Architects and Agilists Can Get Along

Rebecca Parsons


CTO @ ThoughtWorks
August 17, 2022
Rebecca Parsons

Although it is less common today, I still often hear folks saying things like “Agile is incompatible with Architecture” or “Architecture isn’t necessary for Agile” or, even more worrisome “Agile teams are irresponsible with respect to architecture” or “Architects are useless to Agile teams”. To me, such notions reflect at a minimum an outdated understanding of architecture or a misunderstanding of agile or both. 

However, these ideas, particularly the latter versions, indicate a contempt for “those other people” that isn’t conducive to a productive conversation. My view is that architecture and architects have much to say and contribute to agile teams and that architects can learn from agile teams, particularly in how to cope with rapid change. The essence of Agile Meets Architecture is to bridge this divide between the camps and to facilitate productive conversations. 

I’d like to tackle these questions from both the perspective of the agilist (I will use this term to refer to a developer on an agile development team) and the perspective of the architect. Each has some valid points to make but each suffers from a lack of understanding of the perspectives and concerns of the other. 

First, though, let’s start by acknowledging that the agilist and the architect have very different drivers and definitions of success. The agilist is primarily motivated to deliver business value as quickly and as safely as possible, which is a short to perhaps medium term objective. The architect is primarily concerned with longer term issues of things like total cost of ownership, overall IT costs, tool proliferation, cost efficiency, and re-use, to name a few of the concerns. Is it any surprise that these individuals view the world very differently? When definitions of success diverge to this extent, an agreement is the exception, not the rule.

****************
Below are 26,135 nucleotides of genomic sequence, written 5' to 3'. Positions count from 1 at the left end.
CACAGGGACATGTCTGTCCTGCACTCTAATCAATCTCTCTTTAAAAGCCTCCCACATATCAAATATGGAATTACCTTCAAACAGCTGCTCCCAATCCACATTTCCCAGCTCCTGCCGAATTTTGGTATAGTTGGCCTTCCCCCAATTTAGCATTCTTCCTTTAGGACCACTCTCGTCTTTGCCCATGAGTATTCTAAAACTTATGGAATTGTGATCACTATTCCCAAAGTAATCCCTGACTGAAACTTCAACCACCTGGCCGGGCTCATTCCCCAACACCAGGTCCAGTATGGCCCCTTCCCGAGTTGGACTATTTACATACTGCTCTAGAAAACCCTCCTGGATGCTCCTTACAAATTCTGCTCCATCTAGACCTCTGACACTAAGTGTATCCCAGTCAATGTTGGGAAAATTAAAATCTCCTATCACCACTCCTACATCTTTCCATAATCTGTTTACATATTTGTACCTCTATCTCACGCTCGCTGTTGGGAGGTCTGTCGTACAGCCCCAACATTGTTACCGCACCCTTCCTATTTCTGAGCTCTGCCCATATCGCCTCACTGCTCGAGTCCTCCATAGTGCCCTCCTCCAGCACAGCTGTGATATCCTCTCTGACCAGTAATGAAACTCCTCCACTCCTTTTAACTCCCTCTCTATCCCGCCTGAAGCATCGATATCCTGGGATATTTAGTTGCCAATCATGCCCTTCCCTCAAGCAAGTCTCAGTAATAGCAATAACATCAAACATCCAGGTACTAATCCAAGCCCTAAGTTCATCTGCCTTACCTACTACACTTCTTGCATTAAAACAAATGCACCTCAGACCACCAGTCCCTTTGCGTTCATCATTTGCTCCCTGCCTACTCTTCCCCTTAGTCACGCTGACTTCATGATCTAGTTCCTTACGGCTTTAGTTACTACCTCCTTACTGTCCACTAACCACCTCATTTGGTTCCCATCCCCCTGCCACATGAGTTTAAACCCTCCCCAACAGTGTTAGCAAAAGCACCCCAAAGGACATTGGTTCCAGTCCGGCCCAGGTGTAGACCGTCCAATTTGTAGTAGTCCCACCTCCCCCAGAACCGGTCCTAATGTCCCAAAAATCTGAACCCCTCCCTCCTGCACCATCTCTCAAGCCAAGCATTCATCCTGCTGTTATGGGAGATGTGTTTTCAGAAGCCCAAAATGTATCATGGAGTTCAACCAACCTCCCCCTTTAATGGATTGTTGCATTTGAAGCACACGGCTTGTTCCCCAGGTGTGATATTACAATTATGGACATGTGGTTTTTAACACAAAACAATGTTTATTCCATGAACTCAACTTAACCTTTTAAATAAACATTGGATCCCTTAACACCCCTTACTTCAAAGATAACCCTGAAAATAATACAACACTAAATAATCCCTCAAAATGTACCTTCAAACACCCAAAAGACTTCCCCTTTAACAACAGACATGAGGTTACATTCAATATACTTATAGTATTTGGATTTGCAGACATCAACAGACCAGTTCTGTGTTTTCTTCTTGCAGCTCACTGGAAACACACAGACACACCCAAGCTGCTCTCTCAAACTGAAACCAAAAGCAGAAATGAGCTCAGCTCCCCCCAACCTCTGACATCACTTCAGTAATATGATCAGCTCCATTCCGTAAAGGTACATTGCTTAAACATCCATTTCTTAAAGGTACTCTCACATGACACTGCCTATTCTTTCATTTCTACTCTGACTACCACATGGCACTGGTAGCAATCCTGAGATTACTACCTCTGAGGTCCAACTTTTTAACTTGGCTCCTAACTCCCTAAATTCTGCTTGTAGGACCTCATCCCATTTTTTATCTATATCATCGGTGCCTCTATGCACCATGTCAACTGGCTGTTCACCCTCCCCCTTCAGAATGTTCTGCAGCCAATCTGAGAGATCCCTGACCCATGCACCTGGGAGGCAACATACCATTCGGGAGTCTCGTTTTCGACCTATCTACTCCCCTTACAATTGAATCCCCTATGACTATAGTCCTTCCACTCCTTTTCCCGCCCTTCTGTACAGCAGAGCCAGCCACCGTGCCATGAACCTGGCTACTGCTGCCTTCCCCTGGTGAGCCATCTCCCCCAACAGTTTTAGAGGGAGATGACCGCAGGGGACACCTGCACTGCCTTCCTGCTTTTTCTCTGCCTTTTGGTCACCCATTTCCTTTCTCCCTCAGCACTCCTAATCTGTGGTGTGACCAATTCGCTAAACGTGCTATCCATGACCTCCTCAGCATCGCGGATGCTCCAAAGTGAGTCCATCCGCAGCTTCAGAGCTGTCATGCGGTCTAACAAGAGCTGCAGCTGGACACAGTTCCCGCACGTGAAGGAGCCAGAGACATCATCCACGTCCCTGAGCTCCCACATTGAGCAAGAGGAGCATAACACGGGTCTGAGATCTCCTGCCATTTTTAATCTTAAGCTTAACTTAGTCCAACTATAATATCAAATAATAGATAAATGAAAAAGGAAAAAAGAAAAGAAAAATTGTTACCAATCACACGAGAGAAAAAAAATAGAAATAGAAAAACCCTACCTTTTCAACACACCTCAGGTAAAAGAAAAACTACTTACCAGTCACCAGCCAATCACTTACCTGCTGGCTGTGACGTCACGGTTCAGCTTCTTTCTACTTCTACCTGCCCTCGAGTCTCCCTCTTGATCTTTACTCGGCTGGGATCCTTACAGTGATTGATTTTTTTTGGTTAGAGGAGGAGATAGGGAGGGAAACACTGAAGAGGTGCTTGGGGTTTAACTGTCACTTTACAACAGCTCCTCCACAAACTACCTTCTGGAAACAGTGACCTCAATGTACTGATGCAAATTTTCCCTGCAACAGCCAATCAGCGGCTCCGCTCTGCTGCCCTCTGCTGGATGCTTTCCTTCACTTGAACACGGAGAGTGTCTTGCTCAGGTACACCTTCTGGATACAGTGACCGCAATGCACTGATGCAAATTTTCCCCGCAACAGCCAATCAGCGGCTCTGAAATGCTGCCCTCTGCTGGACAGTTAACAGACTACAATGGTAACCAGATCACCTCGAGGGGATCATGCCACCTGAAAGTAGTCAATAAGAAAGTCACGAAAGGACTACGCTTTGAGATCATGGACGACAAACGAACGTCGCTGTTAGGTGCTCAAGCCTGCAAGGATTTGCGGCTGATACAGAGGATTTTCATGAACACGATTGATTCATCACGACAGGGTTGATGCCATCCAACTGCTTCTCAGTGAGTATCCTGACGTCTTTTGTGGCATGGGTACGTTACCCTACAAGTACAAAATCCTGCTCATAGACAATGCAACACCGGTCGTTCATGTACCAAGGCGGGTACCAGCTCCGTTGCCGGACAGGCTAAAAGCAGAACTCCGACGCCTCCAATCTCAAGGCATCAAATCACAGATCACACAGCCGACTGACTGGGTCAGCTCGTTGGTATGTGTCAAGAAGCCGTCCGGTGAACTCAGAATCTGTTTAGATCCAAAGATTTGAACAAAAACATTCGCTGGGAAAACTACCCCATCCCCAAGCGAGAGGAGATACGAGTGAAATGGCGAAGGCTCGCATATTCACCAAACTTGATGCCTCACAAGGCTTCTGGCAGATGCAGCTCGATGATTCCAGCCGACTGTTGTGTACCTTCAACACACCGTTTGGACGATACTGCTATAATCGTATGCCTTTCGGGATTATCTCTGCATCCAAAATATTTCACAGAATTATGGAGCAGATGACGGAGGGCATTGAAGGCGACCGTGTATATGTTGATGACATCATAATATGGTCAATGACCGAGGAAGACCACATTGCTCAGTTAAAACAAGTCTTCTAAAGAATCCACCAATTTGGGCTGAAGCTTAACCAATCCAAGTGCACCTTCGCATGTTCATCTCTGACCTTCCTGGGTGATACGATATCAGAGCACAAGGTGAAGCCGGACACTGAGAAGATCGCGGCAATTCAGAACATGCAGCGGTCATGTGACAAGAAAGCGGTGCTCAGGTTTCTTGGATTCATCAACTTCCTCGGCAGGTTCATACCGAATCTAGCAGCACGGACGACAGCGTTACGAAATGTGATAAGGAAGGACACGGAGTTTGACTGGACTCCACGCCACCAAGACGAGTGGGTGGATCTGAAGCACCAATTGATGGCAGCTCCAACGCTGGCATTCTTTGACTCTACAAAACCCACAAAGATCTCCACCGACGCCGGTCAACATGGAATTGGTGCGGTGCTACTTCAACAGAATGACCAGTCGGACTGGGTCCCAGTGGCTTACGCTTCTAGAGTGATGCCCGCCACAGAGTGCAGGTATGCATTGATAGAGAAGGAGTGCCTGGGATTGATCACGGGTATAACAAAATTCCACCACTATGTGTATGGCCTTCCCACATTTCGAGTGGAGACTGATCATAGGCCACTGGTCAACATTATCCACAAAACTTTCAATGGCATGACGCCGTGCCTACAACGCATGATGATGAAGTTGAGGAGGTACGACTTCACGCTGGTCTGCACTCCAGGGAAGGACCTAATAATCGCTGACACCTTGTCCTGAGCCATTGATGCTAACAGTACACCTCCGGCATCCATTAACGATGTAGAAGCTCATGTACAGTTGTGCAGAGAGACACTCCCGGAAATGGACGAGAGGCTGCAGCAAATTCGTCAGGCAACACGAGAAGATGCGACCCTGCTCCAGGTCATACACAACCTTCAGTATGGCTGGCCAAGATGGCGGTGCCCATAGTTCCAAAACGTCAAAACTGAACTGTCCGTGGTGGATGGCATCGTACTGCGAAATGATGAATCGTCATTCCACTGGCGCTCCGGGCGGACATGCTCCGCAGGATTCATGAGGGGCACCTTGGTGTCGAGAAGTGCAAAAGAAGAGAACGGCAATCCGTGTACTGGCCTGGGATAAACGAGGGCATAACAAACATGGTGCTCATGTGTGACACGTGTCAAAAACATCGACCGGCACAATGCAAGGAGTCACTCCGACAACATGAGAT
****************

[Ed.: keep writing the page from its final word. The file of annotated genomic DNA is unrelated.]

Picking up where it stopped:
Another issue I’d like to tackle is the sad reality that some people just aren’t very good at their job. Many agilists will talk dismissively of all architects because they worked with someone who was dictatorial yet disconnected from the reality on the ground, or was insufficiently knowledgeable about the current tech stack but was still making technology choices, or, well, you get the picture. I know many architects that are very good at their jobs, although I have met some that really shouldn’t have been in that position. 

Conversely, there are developers who take some of the practices of agile software development, like limited documentation or limited upfront planning, and do not supplement those with the other practices like TDD, pairing, continuous integration, etc. that make the other practices safe. These developers aren’t good at their jobs either. Architects, however, will paint all agilists with that brush even though they aren’t irresponsible developers. So, we have two very good reasons that architects and agilists often don’t understand or trust each other. 

So, let’s look instead at what architects and agilists can learn from each other. Let’s start with what architects can teach agilists. Although the DevOps movement has made this less true, there are still many agilists who haven’t had to support their work once it’s gone live or over a long period of time. Thus, they haven’t had to live with many of the consequences of the choices they’ve made.